A few days before my sixty-first birthday, I was diagnosed with cerebral microvascular disease, which is the leading cause of dementia after Alzheimer’s disease. My mother also had dementia.
My diagnosis was not a total surprise—for about five years I had a short-term memory loss that led to pots on the stove at home boiling dry, washing my hair twice in an hour, forgetting to bake a casserole I had made the night before. At work, it led to a slowness in my job as the associate director of the Gender Studies Program at the University of Utah, trouble remembering what I had prepared for class while teaching, embarrassments such as asking people in a meeting to introduce themselves when they had already done so.
Given my suspicions, my diagnosis came as a relief: I was not just being lax or not trying hard enough, or imagining things. The white spots on my MRI and 20-point drop in my IQ were very real. The diagnosis was also a wake-up call: how was I going to live with joy and engagement during the 15 years I probably had left? How was my family—husband Peter and children Marissa and Newton and their spouses—going to live with and care for me?
From the time my children were small, our family had talked about what each of us thought of as a worthwhile quality of life and how to consciously live during each of its stages. Questions arose: What does a worthwhile life look like for someone with dementia? What will be the markers for when my life no longer has the kind of quality I value? Will my family be prepared to support the legal assisted death I wish for when my life no longer meets my criteria for a meaningful life? Our family talked about end-of-life issues and how each one of us interpreted a worthwhile life. In my book I list some of my criteria for a worthwhile life and share how my children and their spouses have given me their support in my quest for a legal self-death, and how we formalized our arrangements with my doctors and a lawyer.
Completing my end-of-life plans was enormously comforting. I could get on with my life. I could participate in family activities, figure out how to get around after I gave up my driver’s license, enjoy reading (which includes a lot of re-reading, because I forget), working in my garden (many bruises attest to my lack of balance)—in other words, live joyfully each day. Might I even be able to fulfill my retirement goal of writing a book?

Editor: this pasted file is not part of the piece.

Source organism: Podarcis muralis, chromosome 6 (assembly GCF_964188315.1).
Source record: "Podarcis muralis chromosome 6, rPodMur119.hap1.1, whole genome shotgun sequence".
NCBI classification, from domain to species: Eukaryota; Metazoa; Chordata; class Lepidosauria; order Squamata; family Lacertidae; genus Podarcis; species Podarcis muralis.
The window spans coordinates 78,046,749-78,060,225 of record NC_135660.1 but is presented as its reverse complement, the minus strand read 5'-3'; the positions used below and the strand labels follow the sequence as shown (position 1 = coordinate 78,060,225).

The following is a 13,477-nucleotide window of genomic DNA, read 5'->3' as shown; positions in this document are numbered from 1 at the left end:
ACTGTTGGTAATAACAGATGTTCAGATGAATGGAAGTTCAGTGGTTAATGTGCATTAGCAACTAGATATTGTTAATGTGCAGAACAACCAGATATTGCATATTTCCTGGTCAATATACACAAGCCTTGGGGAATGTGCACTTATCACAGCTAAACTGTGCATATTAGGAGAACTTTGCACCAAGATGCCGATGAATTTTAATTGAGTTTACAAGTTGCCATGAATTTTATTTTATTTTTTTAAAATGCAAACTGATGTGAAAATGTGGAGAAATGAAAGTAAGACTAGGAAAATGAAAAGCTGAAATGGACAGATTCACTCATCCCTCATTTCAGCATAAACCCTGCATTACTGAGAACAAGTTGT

When I retired after my diagnosis, I started a journal to document my daily difficulties. With a wink at my bachelor’s in science, I called it Dementia Field Notes. I would be an anthropologist, following the life of one member of the tribe of Dementers—myself. My journal entries led to essays that tackled the questions: What, actually, is memory, personality, identity? What is a self? Will I still have a self when my reason is gone? How come I can’t make coffee without mishaps, but can still write? My essays became the chapters of Memory’s Last Breath.
The purpose of my book is this: to add my personal story to the vast body of science about dementia accumulated by the lifetime efforts of neuroscientists, neuropsychologists, other medical researchers, and healthcare providers.
My book is for you, whether you pick it up because you or someone you love has dementia, or because you’re a medical professional, or a person searching for your own self after a huge life change, or someone just plain curious, who—like me—feels that the more you know, the better you love.
About the Author
GERDA SAUNDERS grew up in South Africa, where she obtained a B.S. in Math and Chemistry from the University of Pretoria. After working as a research scientist at the South African Atomic Energy Board for three years, she taught Science and Math at Kempton Park (Afrikaans) High school and Math and Physics at the Kempton Park Technical Institute. In 1984, she settled in Utah with her husband Peter and two children. While enrolled in an English PhD at the University of Utah in 1996, she taught Business- and Creative Writing. After graduation, she worked for seven years in the business world as a technical writer and program manager. In 2001, she became the Associate Director of Gender Studies at the University of Utah. In addition to her administrative role, she taught classes in gender studies and English Literature. In 2002, SMU Press published her stories Blessings on the Sheep Dog, about which Nobel laureate J.M. Coetzee said, “With cool intelligence, laconic wit, and deep feeling, Saunders explores the moral chaos of South Africa and the pain of a new generation of…exiles.” At the time of her sixty-first birthday, she received a diagnosis of microvascular disease, a precursor of dementia. Having retired shortly after her diagnosis, she now enjoys time with her family, including three grandchildren. Other interests are community work and writing. In Winter 2013, The Georgia Review published her essay about the effect of her brain’s unraveling on her identity, “Telling Who I Am Before I Forget: My Dementia.” The essay was reprinted in other publications, including in the online magazine Slate. From Saunders’s essay grew a memoir, Memory’s Last Breath: Field Notes on My Dementia (2017).
Amazon: Memory’s Last Breath